As Texas reverses course on masks, GOP digs in on convention
By PAUL J. WEBER
AUSTIN, Texas (AP) — As Texas began mandating face coverings Friday on the orders of Republican Gov. Greg Abbott, his party charged ahead with plans for a massive convention this month in Houston, magnifying the conflicting responses in the Texas GOP to a rampant resurgence of the coronavirus.
Abbott, governor of America's biggest red state, has dodged saying whether he supports still holding an indoor three-day convention beginning July 16. The event typically draws thousands of people — making it one of America's biggest political conventions — but comes this year at a moment when Houston is one of the nation's biggest virus hotspot.
On Friday, Houston's mayor urged the Texas GOP to again reconsider as the party views their convention as a test run for the Republican National Convention next month in Florida, where President Donald Trump is expected to accept the Republican nomination.
“This is a convention that Trump wants," said Leslie Thomas, a state GOP committee member from Dallas, during a party meeting late Thursday. "Like it or not, Texas is the Republican state. We bear that. So we need to stand our ground.”
The conflict underscores the pressure Abbott has faced from within and outside his party as he tries to gain control of an alarming resurgence of the virus in Texas. Conservative activists blasted the new mask order, condemning it as heavy-handed. Abbott made new appeals to those he says are failing to grasp the severity of the crisis in Texas, which earlier this week set a record with more than 8,000 newly confirmed cases in one day.
“It just seems like people are not comprehending the magnitude of the problem,” Abbott told San Antonio television station KSAT.
The U.S. set another record on Friday with 52,300 newly reported cases, according to the tally kept by Johns Hopkins University. Texas reported more than 7,500 cases, and hospitalizations set another new record. The picture was bleak around much of the country, including in Arizona and Florida, where GOP governors have also backpedaled from aggressive reopenings as cases and hospitalizations have surged.
Neither have moved to follow Abbott's reversal on masks. Next door in Arkansas, Republican Gov. Asa Hutchinson on Friday signed an executive order allowing cities to enact mask ordinances, but continued to resist calls for a statewide mandate.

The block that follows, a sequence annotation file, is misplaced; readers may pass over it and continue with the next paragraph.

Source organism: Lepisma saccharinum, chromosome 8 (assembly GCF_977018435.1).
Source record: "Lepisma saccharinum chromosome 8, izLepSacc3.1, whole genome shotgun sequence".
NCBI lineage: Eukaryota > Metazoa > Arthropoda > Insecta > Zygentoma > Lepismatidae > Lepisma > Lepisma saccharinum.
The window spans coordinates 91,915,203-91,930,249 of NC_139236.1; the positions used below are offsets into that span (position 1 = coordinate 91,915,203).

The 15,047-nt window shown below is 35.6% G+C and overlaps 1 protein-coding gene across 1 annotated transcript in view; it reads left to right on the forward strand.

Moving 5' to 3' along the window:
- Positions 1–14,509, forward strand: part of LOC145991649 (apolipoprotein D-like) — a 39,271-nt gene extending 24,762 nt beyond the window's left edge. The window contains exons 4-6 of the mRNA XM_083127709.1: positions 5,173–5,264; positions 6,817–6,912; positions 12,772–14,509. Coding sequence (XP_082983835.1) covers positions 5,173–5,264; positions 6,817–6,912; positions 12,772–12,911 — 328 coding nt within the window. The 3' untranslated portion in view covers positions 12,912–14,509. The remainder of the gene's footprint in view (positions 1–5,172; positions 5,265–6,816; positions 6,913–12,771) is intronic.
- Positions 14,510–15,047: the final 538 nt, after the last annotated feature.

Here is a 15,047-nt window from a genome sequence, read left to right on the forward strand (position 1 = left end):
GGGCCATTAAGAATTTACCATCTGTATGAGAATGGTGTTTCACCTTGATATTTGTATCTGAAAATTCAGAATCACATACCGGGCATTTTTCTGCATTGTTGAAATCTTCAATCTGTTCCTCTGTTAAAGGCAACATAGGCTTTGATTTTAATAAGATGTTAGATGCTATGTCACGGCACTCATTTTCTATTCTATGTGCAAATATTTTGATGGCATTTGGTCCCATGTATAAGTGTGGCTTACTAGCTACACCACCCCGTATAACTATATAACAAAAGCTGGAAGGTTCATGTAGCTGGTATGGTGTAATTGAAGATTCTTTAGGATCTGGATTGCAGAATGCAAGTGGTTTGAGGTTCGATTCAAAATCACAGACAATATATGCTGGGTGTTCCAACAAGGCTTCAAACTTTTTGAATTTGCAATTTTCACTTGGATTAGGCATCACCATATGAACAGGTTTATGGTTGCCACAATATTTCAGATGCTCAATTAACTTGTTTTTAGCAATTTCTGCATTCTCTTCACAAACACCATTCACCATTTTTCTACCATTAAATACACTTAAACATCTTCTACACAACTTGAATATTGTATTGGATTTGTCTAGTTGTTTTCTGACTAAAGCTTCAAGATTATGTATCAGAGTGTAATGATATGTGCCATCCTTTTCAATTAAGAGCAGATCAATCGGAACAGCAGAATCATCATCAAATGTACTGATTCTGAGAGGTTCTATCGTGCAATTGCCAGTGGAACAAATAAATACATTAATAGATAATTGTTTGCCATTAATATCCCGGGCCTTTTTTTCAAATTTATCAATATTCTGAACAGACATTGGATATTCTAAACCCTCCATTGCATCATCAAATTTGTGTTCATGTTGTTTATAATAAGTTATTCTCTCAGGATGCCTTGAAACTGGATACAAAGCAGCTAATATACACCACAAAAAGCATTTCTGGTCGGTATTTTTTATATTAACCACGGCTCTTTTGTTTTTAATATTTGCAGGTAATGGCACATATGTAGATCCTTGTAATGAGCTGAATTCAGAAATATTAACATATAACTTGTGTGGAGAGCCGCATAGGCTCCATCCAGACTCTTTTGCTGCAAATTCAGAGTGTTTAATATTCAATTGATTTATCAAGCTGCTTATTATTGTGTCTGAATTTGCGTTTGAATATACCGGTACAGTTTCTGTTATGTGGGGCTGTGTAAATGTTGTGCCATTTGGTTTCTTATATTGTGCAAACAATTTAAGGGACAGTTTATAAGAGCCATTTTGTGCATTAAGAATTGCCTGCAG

The mask order in Texas — which carries a $250 fine — is the most dramatic about-face Abbott has made as he retreats from what stood out as one of the swiftest reopenings in America. Mayors and county leaders in big cities where the virus has rapidly spread, including San Antonio and Austin, praised the decision but have also blamed Abbott for the resurgence, criticizing him for rebooting Texas so quickly and stripping their authority to enforce tougher restrictions.
“It's about time,” San Antonio Mayor Ron Nirenberg said, referring to Abbott issuing the mask order.
GOP activists in Texas, who for years have driven the state's politics in the Texas Capitol, battered the order that was made ahead of the Fourth of July weekend. Hours after Abbott issued the mandate Thursday, and while continuing to urge people to stay home, the Texas GOP voted in an emergency meeting to keep plans to meet in Houston and not switch to a virtual gathering.
The refusal to cancel led the Texas Medical Association, the state's largest physician organization, to revoke its sponsorship. Houston Mayor Sylvester Turner, a Democrat, said the “city will decide what steps must be taken to protect the health and safety of employees, visitors, and the general public.”
There are exceptions in Texas' mask order for people who have a medical condition or disability, who are exercising outdoors, or who are participating in a religious service or voting. Abbott also gave mayors and county authorities the ability to ban outdoor gatherings of more than 10 people.
On June 17, Abbott told a Waco television station: “We want to make sure individual liberty is not infringed upon by government and hence government cannot require individuals to wear masks." Two weeks later, Abbott issued his mask order Thursday.
Dr. John Zerwas, a former Republican state lawmaker who has advised Abbott throughout the pandemic, said the governor had told him he would issue the mask order a day earlier and was swayed by the worsening trajectory.
“The political implications are what the are,” Zerwas said. “But the public health implications are crystal clear. This is a decision that needed to be made.”
Associated Press writer Andrew DeMillo in Little Rock, Ark., contributed to this report.
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